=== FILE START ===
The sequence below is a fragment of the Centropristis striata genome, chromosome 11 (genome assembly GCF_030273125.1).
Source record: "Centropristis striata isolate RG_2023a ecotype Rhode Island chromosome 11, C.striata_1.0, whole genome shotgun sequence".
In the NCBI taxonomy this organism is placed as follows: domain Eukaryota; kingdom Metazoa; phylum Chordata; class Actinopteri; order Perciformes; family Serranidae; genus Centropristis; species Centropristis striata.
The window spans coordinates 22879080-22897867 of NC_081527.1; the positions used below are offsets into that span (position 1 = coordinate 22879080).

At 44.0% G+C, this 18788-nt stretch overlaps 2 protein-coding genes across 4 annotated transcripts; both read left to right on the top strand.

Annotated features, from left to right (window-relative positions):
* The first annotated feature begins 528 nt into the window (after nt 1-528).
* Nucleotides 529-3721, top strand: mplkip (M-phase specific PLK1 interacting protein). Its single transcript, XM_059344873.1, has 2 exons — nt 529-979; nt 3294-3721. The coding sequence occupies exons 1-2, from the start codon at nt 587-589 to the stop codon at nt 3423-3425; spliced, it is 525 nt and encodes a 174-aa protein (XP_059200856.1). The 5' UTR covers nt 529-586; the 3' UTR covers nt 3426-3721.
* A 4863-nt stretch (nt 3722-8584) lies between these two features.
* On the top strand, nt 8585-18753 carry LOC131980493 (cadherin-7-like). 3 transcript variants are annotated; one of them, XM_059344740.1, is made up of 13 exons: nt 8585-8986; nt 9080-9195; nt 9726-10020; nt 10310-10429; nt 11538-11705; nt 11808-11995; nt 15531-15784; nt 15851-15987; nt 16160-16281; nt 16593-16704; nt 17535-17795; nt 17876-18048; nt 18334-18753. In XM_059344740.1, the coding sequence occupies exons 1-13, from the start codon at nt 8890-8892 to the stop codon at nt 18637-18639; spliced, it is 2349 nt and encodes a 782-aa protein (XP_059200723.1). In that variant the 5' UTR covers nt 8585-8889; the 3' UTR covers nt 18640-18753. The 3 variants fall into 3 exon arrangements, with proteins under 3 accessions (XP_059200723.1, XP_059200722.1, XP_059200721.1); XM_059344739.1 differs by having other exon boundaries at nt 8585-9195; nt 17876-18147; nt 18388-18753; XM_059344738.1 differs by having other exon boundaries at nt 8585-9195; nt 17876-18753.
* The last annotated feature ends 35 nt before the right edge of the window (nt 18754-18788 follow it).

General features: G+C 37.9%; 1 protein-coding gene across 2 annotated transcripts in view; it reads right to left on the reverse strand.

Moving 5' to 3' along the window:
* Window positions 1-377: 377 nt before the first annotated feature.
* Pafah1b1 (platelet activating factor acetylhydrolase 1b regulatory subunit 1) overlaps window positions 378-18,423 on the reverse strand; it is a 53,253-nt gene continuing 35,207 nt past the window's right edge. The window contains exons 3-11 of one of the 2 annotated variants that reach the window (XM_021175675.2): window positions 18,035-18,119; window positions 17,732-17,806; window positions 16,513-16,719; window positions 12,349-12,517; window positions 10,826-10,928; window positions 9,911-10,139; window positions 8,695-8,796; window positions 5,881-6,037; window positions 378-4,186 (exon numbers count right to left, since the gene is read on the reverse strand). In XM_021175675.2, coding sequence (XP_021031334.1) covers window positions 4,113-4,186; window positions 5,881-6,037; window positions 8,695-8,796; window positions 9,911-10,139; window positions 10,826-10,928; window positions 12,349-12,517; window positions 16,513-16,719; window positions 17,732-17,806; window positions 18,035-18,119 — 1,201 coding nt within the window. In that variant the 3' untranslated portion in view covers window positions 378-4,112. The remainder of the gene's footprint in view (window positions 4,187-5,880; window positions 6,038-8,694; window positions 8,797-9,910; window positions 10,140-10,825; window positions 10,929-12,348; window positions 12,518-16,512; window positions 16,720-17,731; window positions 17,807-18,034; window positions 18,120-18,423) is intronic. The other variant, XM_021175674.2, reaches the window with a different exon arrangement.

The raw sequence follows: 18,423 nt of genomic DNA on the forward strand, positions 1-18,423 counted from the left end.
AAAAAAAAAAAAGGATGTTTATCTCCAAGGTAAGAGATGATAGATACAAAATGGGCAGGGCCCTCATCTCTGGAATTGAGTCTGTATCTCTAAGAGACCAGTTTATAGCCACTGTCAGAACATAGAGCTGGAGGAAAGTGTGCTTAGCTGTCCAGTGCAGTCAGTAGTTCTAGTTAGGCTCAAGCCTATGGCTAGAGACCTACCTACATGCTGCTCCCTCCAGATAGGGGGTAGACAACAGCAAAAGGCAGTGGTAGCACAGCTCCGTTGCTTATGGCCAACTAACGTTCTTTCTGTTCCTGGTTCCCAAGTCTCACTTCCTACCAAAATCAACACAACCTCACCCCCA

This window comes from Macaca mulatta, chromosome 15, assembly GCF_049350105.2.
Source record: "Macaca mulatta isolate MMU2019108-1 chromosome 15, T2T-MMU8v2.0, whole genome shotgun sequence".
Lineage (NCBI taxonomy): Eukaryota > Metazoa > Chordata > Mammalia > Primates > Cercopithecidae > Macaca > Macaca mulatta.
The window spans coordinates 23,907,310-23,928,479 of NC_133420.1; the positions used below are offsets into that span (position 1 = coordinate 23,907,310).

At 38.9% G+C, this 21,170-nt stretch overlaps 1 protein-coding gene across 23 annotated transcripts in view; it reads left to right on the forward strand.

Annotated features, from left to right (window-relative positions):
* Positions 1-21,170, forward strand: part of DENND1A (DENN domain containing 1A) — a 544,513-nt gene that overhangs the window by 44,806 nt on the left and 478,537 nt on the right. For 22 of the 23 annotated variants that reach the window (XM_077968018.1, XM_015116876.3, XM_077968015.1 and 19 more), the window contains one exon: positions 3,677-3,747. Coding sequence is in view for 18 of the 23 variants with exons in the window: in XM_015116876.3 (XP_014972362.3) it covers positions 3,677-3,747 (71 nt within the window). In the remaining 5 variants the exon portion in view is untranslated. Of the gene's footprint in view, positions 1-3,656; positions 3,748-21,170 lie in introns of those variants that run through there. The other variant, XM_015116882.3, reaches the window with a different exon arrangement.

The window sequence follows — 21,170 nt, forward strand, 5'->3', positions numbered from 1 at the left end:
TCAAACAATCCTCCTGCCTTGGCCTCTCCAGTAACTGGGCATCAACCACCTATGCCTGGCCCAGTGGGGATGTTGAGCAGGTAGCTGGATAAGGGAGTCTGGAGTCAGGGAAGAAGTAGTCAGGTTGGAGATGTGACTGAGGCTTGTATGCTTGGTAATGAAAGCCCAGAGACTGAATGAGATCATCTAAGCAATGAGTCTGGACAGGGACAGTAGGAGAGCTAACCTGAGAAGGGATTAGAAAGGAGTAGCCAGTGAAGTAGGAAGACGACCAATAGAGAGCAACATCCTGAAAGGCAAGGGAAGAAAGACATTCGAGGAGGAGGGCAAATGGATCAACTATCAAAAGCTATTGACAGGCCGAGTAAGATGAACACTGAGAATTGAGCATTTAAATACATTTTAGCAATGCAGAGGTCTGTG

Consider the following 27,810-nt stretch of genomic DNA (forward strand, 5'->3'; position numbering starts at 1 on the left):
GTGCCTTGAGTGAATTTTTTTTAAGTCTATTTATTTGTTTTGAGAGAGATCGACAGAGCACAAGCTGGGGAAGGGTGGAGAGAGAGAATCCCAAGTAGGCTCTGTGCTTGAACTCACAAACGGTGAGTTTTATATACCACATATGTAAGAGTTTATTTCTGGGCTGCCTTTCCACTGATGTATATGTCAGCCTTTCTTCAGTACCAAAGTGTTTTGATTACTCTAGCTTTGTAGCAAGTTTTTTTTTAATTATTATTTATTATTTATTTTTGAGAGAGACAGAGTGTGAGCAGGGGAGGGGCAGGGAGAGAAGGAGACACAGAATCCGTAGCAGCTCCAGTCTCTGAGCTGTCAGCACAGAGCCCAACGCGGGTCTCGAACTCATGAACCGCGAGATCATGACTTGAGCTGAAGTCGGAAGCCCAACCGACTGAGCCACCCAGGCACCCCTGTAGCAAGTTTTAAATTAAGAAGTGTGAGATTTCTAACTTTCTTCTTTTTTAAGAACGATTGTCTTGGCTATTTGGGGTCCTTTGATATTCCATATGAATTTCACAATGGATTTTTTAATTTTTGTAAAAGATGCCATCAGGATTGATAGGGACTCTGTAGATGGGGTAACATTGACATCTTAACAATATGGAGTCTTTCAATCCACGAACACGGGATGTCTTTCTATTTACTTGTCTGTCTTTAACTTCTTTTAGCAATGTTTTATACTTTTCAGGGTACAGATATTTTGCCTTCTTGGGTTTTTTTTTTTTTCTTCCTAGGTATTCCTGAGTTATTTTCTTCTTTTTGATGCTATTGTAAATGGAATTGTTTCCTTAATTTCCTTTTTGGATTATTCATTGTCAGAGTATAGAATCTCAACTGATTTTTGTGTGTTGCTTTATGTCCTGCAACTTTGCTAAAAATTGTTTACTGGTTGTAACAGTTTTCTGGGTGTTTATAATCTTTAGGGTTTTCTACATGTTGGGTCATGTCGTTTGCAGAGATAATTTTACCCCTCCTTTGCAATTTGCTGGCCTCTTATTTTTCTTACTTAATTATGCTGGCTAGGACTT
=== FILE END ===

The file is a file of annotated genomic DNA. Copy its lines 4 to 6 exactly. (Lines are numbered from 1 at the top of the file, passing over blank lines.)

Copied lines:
The window spans coordinates 22879080-22897867 of NC_081527.1; the positions used below are offsets into that span (position 1 = coordinate 22879080).

At 44.0% G+C, this 18788-nt stretch overlaps 2 protein-coding genes across 4 annotated transcripts; both read left to right on the top strand.

Annotated features, from left to right (window-relative positions):